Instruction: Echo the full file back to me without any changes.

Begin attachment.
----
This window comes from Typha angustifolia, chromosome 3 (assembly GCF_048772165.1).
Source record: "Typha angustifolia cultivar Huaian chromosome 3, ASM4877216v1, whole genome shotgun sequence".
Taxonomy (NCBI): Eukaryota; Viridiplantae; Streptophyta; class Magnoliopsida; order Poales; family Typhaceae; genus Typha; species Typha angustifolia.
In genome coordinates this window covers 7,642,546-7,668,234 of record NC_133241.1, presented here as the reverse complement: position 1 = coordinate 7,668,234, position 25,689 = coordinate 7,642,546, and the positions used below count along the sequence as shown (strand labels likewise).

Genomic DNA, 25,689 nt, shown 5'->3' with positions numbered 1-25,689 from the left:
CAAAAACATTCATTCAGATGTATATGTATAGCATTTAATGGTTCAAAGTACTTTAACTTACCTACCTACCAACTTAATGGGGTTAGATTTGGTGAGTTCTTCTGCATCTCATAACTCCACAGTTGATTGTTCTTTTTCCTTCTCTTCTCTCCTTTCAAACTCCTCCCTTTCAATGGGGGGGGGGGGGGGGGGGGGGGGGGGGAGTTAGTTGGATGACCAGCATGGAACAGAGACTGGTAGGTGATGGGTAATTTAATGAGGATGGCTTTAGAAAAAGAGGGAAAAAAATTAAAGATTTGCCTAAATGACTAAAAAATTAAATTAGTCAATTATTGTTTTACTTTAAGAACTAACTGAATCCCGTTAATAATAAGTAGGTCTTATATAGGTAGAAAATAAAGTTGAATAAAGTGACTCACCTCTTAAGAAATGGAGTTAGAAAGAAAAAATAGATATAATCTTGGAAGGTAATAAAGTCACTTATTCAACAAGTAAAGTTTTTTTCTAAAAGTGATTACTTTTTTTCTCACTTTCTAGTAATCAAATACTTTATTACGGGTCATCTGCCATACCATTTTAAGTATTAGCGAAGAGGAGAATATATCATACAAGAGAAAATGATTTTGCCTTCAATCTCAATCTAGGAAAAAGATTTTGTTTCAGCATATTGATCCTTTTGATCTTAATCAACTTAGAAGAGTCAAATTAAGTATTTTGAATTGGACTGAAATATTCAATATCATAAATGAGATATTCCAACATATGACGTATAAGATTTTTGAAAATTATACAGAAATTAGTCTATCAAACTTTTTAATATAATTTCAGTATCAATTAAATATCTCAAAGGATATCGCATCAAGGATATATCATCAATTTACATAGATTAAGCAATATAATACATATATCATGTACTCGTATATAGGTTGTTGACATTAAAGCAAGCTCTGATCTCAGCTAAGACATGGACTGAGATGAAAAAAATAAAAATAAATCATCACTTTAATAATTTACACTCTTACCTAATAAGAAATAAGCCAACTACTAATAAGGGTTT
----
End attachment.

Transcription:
This window comes from Typha angustifolia, chromosome 3 (assembly GCF_048772165.1).
Source record: "Typha angustifolia cultivar Huaian chromosome 3, ASM4877216v1, whole genome shotgun sequence".
Taxonomy (NCBI): Eukaryota; Viridiplantae; Streptophyta; class Magnoliopsida; order Poales; family Typhaceae; genus Typha; species Typha angustifolia.
In genome coordinates this window covers 7,642,546-7,668,234 of record NC_133241.1, presented here as the reverse complement: position 1 = coordinate 7,668,234, position 25,689 = coordinate 7,642,546, and the positions used below count along the sequence as shown (strand labels likewise).

Genomic DNA, 25,689 nt, shown 5'->3' with positions numbered 1-25,689 from the left:
CAAAAACATTCATTCAGATGTATATGTATAGCATTTAATGGTTCAAAGTACTTTAACTTACCTACCTACCAACTTAATGGGGTTAGATTTGGTGAGTTCTTCTGCATCTCATAACTCCACAGTTGATTGTTCTTTTTCCTTCTCTTCTCTCCTTTCAAACTCCTCCCTTTCAATGGGGGGGGGGGGGGGGGGGGGGGGGGGGAGTTAGTTGGATGACCAGCATGGAACAGAGACTGGTAGGTGATGGGTAATTTAATGAGGATGGCTTTAGAAAAAGAGGGAAAAAAATTAAAGATTTGCCTAAATGACTAAAAAATTAAATTAGTCAATTATTGTTTTACTTTAAGAACTAACTGAATCCCGTTAATAATAAGTAGGTCTTATATAGGTAGAAAATAAAGTTGAATAAAGTGACTCACCTCTTAAGAAATGGAGTTAGAAAGAAAAAATAGATATAATCTTGGAAGGTAATAAAGTCACTTATTCAACAAGTAAAGTTTTTTTCTAAAAGTGATTACTTTTTTTCTCACTTTCTAGTAATCAAATACTTTATTACGGGTCATCTGCCATACCATTTTAAGTATTAGCGAAGAGGAGAATATATCATACAAGAGAAAATGATTTTGCCTTCAATCTCAATCTAGGAAAAAGATTTTGTTTCAGCATATTGATCCTTTTGATCTTAATCAACTTAGAAGAGTCAAATTAAGTATTTTGAATTGGACTGAAATATTCAATATCATAAATGAGATATTCCAACATATGACGTATAAGATTTTTGAAAATTATACAGAAATTAGTCTATCAAACTTTTTAATATAATTTCAGTATCAATTAAATATCTCAAAGGATATCGCATCAAGGATATATCATCAATTTACATAGATTAAGCAATATAATACATATATCATGTACTCGTATATAGGTTGTTGACATTAAAGCAAGCTCTGATCTCAGCTAAGACATGGACTGAGATGAAAAAAATAAAAATAAATCATCACTTTAATAATTTACACTCTTACCTAATAAGAAATAAGCCAACTACTAATAAGGGTTT